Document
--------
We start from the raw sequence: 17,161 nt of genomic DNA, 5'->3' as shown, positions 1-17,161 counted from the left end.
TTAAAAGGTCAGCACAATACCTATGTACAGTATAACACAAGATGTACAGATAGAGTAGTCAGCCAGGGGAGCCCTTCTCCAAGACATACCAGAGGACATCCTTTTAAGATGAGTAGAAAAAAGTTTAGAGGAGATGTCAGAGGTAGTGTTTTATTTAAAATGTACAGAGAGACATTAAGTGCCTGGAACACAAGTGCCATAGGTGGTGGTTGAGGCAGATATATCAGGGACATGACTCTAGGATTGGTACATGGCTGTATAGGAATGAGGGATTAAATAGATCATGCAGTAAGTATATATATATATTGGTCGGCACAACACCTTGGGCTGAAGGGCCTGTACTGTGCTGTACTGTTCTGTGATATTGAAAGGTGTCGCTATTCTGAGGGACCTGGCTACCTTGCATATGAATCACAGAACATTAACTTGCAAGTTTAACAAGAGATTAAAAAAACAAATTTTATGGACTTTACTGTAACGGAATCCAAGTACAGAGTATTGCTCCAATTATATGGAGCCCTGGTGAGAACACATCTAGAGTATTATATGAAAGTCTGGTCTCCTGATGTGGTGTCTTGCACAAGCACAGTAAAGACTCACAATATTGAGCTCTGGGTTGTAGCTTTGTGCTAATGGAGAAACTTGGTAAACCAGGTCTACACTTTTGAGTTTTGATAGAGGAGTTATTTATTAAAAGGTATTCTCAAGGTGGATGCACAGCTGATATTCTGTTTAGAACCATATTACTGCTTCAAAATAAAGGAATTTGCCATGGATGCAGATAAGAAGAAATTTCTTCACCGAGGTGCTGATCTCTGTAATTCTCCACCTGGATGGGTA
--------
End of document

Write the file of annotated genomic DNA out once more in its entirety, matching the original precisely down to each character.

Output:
We start from the raw sequence: 17,161 nt of genomic DNA, 5'->3' as shown, positions 1-17,161 counted from the left end.
TTAAAAGGTCAGCACAATACCTATGTACAGTATAACACAAGATGTACAGATAGAGTAGTCAGCCAGGGGAGCCCTTCTCCAAGACATACCAGAGGACATCCTTTTAAGATGAGTAGAAAAAAGTTTAGAGGAGATGTCAGAGGTAGTGTTTTATTTAAAATGTACAGAGAGACATTAAGTGCCTGGAACACAAGTGCCATAGGTGGTGGTTGAGGCAGATATATCAGGGACATGACTCTAGGATTGGTACATGGCTGTATAGGAATGAGGGATTAAATAGATCATGCAGTAAGTATATATATATATTGGTCGGCACAACACCTTGGGCTGAAGGGCCTGTACTGTGCTGTACTGTTCTGTGATATTGAAAGGTGTCGCTATTCTGAGGGACCTGGCTACCTTGCATATGAATCACAGAACATTAACTTGCAAGTTTAACAAGAGATTAAAAAAACAAATTTTATGGACTTTACTGTAACGGAATCCAAGTACAGAGTATTGCTCCAATTATATGGAGCCCTGGTGAGAACACATCTAGAGTATTATATGAAAGTCTGGTCTCCTGATGTGGTGTCTTGCACAAGCACAGTAAAGACTCACAATATTGAGCTCTGGGTTGTAGCTTTGTGCTAATGGAGAAACTTGGTAAACCAGGTCTACACTTTTGAGTTTTGATAGAGGAGTTATTTATTAAAAGGTATTCTCAAGGTGGATGCACAGCTGATATTCTGTTTAGAACCATATTACTGCTTCAAAATAAAGGAATTTGCCATGGATGCAGATAAGAAGAAATTTCTTCACCGAGGTGCTGATCTCTGTAATTCTCCACCTGGATGGGTA